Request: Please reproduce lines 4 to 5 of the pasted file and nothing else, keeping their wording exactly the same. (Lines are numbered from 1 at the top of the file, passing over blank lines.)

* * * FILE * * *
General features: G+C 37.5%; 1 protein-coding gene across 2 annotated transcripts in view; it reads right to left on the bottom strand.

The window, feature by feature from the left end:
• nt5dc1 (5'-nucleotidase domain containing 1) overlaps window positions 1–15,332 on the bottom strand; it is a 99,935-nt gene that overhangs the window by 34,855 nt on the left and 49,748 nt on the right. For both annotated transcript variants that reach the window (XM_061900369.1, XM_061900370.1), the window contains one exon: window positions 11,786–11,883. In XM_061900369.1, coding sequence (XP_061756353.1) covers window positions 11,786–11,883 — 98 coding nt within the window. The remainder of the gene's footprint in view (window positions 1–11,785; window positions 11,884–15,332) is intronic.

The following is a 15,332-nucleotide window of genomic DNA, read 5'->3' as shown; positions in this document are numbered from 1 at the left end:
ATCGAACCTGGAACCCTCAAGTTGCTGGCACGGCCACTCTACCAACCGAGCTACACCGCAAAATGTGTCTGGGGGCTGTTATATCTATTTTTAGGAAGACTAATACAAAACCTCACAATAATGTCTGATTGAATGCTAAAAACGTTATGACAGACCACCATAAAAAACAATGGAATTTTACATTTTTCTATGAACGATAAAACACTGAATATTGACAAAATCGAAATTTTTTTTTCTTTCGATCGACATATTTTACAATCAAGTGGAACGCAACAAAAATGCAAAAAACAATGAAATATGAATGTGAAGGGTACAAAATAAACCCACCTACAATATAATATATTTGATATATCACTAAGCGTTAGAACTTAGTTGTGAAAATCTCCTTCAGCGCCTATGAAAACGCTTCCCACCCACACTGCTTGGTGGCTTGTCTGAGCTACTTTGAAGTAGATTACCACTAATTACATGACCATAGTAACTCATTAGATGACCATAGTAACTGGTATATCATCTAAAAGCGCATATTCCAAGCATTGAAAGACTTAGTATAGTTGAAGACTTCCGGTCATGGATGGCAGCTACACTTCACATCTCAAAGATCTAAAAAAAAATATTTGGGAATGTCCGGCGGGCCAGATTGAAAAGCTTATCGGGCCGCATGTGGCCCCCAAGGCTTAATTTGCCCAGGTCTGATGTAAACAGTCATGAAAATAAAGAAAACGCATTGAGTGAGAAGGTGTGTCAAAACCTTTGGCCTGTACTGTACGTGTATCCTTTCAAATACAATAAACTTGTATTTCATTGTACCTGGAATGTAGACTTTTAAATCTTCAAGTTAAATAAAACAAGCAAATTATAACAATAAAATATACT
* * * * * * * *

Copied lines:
The following is a 15,332-nucleotide window of genomic DNA, read 5'->3' as shown; positions in this document are numbered from 1 at the left end:
ATCGAACCTGGAACCCTCAAGTTGCTGGCACGGCCACTCTACCAACCGAGCTACACCGCAAAATGTGTCTGGGGGCTGTTATATCTATTTTTAGGAAGACTAATACAAAACCTCACAATAATGTCTGATTGAATGCTAAAAACGTTATGACAGACCACCATAAAAAACAATGGAATTTTACATTTTTCTATGAACGATAAAACACTGAATATTGACAAAATCGAAATTTTTTTTTCTTTCGATCGACATATTTTACAATCAAGTGGAACGCAACAAAAATGCAAAAAACAATGAAATATGAATGTGAAGGGTACAAAATAAACCCACCTACAATATAATATATTTGATATATCACTAAGCGTTAGAACTTAGTTGTGAAAATCTCCTTCAGCGCCTATGAAAACGCTTCCCACCCACACTGCTTGGTGGCTTGTCTGAGCTACTTTGAAGTAGATTACCACTAATTACATGACCATAGTAACTCATTAGATGACCATAGTAACTGGTATATCATCTAAAAGCGCATATTCCAAGCATTGAAAGACTTAGTATAGTTGAAGACTTCCGGTCATGGATGGCAGCTACACTTCACATCTCAAAGATCTAAAAAAAAATATTTGGGAATGTCCGGCGGGCCAGATTGAAAAGCTTATCGGGCCGCATGTGGCCCCCAAGGCTTAATTTGCCCAGGTCTGATGTAAACAGTCATGAAAATAAAGAAAACGCATTGAGTGAGAAGGTGTGTCAAAACCTTTGGCCTGTACTGTACGTGTATCCTTTCAAATACAATAAACTTGTATTTCATTGTACCTGGAATGTAGACTTTTAAATCTTCAAGTTAAATAAAACAAGCAAATTATAACAATAAAATATACT